This is not the first time Roberts has found himself in conservatives’ crosshairs. In 2012, he upset many on the right when he joined the liberal wing of the court in upholding the constitutionality of the Affordable Care Act, then-President Barack Obama's signature health plan for the uninsured, colloquially known as Obamacare.
But with so many decisions going against them this term, conservatives have never been more furious with the chief justice.
“This term was probably the worst from a conservative point of view, worst from a principled point of view,” said Curt Levey, president of the conservative Committee for Justice.
While some conservatives worry that the court will likely drift further to the left with Roberts at the top, Levey said, “the best we can hope for from a conservative point of view at this point is a moderate court with Roberts as the swing vote, keeping our fingers crossed that he doesn’t go full Souter.”
David Souter, a Republican-appointed justice who served on the Supreme Court from 1990 to 2009, gained notoriety among conservatives for his proclivity to vote with the liberal wing.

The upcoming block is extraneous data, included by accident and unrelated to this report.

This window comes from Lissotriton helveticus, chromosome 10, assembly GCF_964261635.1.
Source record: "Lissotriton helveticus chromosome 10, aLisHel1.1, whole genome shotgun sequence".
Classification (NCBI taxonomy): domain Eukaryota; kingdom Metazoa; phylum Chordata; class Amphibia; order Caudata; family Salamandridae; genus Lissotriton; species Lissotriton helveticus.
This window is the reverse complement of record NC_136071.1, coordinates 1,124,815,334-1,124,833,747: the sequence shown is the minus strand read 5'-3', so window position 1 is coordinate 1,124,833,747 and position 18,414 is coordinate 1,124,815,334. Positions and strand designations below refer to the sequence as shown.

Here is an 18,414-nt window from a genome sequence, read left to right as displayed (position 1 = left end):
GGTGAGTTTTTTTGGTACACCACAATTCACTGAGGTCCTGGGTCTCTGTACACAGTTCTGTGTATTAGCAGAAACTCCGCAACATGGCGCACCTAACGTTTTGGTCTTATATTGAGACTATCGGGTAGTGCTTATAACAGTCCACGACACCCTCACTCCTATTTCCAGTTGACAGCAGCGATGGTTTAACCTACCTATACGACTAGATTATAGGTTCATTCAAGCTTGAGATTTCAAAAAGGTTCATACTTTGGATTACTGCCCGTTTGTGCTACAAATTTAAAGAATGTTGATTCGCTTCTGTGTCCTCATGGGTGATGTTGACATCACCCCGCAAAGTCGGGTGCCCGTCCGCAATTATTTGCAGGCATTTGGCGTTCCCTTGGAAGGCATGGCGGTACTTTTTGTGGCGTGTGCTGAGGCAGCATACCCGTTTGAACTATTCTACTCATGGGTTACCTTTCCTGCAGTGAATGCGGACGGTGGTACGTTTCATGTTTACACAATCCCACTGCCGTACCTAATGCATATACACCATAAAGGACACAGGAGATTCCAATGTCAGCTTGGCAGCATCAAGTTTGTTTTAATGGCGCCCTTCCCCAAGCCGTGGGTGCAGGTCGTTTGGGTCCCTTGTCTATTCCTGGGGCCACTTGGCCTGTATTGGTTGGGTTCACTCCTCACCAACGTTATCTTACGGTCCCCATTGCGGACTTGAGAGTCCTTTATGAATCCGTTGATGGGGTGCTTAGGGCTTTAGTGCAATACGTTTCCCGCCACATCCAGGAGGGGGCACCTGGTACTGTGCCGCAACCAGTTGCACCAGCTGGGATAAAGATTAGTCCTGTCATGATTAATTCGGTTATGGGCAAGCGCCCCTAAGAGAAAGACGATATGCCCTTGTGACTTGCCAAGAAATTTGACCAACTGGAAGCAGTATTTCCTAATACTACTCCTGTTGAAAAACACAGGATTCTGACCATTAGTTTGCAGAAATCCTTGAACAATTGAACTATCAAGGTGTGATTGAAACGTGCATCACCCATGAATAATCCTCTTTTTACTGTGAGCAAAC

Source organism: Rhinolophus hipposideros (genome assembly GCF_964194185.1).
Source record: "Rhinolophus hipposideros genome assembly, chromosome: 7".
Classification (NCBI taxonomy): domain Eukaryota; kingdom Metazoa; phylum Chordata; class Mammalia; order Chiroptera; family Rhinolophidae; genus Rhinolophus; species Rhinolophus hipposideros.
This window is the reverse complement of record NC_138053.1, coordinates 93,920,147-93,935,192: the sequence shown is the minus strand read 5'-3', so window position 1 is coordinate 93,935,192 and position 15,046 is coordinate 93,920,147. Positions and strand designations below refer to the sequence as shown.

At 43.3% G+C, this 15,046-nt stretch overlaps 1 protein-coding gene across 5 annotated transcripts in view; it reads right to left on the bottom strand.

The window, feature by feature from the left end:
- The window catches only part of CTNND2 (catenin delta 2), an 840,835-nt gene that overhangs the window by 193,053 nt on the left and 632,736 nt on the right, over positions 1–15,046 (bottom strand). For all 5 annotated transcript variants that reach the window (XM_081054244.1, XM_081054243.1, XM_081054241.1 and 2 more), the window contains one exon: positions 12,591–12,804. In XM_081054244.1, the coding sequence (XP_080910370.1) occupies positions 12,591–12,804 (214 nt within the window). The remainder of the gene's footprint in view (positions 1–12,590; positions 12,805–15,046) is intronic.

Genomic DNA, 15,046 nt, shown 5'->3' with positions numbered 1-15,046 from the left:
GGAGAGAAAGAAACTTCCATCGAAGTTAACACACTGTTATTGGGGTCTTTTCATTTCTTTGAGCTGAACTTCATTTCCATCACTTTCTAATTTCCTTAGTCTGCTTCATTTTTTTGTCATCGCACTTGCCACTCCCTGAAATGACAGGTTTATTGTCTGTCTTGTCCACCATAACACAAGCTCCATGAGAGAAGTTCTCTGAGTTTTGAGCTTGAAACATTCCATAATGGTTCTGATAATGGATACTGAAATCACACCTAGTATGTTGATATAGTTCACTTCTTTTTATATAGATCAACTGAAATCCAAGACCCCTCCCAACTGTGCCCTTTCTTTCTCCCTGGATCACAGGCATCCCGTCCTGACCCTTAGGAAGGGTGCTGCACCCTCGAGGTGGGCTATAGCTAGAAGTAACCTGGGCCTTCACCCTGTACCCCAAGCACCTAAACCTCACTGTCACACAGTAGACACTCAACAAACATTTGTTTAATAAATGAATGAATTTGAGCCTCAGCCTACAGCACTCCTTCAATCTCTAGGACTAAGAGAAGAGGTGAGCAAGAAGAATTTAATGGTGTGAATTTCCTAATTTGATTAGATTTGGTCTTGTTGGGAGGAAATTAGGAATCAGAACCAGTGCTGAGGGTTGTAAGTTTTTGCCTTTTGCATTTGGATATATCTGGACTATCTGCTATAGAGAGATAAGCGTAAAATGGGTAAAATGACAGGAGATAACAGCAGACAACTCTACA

But Roberts is not Souter. On most conservative issues, he consistently votes with his ideological cohorts. He has joined more 5-4 conservative opinions this term than he did last term. In three religious liberty cases, he joined the majority in favor of religious organizations.
Yet on hot-button issues like abortion rights, he has parted ways with the more conservative justices, in part, legal experts say, to avoid the perception that the justices often vote along party lines.
These “strategic” votes are designed to achieve a particular outcome in the face of public pressure, Levey said.
But liberal activists say Roberts’ votes do not make him any less conservative than his ideological associates on the court.
“There is no question that Roberts has disappointed conservatives who expect him to ignore the law no matter the case and simply deliver ideological victories in lockstep with the right,” said Elizabeth Wydra, president of the liberal Constitutional Accountability Center. “The fact that Roberts is now sometimes a ‘swing’ vote on this court only shows how conservative the court as a whole really is.”